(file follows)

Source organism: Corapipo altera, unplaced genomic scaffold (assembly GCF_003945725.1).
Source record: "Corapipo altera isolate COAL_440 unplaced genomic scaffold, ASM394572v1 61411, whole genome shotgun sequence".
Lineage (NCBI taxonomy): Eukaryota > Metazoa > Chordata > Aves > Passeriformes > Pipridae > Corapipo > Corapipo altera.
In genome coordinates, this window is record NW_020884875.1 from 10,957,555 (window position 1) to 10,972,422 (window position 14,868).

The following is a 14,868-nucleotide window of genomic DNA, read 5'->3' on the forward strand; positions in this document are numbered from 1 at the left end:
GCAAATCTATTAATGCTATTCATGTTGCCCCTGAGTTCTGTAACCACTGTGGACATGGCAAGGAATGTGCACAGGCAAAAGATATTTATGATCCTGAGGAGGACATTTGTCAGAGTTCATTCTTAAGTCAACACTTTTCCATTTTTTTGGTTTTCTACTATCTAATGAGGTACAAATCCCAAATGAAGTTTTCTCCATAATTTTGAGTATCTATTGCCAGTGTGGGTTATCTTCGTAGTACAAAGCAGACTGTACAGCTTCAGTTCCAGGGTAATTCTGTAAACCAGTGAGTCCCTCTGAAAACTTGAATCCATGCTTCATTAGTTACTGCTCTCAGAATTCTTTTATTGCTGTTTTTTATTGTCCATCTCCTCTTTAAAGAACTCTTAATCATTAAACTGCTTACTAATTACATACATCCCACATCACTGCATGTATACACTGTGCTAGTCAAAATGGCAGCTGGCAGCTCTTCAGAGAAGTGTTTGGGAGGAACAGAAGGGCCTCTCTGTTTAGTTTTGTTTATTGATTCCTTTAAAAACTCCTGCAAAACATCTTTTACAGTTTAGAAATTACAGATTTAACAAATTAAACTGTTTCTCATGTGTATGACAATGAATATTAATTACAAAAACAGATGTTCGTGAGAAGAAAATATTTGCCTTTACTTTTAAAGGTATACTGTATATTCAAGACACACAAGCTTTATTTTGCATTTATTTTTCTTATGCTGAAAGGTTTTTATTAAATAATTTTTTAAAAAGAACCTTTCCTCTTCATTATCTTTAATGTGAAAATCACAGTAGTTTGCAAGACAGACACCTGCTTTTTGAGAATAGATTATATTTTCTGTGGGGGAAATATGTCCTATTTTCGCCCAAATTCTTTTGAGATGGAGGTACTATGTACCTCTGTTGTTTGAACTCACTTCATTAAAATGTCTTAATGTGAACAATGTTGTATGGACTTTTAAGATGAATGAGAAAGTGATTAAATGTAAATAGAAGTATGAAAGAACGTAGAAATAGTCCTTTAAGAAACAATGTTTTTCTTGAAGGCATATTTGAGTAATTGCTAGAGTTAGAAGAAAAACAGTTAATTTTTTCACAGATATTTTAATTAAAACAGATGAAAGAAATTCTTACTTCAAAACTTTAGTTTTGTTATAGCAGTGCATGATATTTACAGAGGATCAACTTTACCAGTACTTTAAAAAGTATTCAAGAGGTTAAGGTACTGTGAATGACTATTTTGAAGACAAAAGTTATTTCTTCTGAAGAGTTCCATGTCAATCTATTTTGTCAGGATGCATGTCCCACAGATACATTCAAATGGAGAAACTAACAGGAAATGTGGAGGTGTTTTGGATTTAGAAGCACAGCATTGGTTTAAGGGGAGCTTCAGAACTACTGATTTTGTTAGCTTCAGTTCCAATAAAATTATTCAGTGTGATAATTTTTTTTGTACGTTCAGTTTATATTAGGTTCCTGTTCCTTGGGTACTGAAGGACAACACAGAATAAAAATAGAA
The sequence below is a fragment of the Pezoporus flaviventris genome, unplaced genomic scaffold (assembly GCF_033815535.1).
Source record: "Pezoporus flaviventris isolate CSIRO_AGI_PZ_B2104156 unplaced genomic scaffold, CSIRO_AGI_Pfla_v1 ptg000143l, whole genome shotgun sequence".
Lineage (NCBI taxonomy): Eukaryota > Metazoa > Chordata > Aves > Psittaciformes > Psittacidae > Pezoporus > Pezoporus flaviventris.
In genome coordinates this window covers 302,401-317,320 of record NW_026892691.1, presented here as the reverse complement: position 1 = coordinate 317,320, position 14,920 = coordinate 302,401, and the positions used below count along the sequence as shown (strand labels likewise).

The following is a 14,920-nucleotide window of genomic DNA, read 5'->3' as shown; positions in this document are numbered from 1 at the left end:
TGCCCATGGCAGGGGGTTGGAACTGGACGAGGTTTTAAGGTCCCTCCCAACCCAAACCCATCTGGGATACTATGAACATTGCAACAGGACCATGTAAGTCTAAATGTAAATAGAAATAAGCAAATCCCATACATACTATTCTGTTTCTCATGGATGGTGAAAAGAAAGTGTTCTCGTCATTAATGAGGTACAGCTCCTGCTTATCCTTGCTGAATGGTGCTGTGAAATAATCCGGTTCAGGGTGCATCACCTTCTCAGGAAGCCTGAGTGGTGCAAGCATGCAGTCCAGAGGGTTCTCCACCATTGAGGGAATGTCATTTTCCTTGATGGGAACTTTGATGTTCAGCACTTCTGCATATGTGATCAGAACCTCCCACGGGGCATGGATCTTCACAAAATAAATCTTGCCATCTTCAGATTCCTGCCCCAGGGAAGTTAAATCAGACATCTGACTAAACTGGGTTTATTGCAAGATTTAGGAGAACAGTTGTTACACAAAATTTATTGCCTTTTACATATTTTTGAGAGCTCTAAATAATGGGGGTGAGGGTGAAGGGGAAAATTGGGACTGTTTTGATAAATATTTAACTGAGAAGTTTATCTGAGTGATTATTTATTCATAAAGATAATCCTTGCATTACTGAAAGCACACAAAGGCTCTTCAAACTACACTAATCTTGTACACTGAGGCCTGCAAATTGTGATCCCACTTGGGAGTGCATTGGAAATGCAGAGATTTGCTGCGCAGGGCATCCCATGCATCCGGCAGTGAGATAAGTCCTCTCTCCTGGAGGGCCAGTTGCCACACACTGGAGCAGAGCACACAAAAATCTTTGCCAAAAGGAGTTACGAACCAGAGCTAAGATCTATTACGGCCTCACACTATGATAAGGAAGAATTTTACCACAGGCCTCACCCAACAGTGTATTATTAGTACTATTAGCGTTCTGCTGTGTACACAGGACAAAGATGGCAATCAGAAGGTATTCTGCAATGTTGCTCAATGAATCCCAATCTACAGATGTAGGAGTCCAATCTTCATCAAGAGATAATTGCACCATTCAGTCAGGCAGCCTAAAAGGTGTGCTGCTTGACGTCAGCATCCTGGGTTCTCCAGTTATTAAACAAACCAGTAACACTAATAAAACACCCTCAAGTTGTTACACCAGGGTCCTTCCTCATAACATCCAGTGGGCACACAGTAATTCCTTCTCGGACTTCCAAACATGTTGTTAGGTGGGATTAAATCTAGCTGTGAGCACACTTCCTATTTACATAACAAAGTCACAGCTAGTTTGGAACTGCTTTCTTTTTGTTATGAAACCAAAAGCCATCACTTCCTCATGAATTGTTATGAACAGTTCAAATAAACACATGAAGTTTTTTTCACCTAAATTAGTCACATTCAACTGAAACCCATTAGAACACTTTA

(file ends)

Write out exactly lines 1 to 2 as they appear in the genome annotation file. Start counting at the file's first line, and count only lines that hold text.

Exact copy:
Source organism: Corapipo altera, unplaced genomic scaffold (assembly GCF_003945725.1).
Source record: "Corapipo altera isolate COAL_440 unplaced genomic scaffold, ASM394572v1 61411, whole genome shotgun sequence".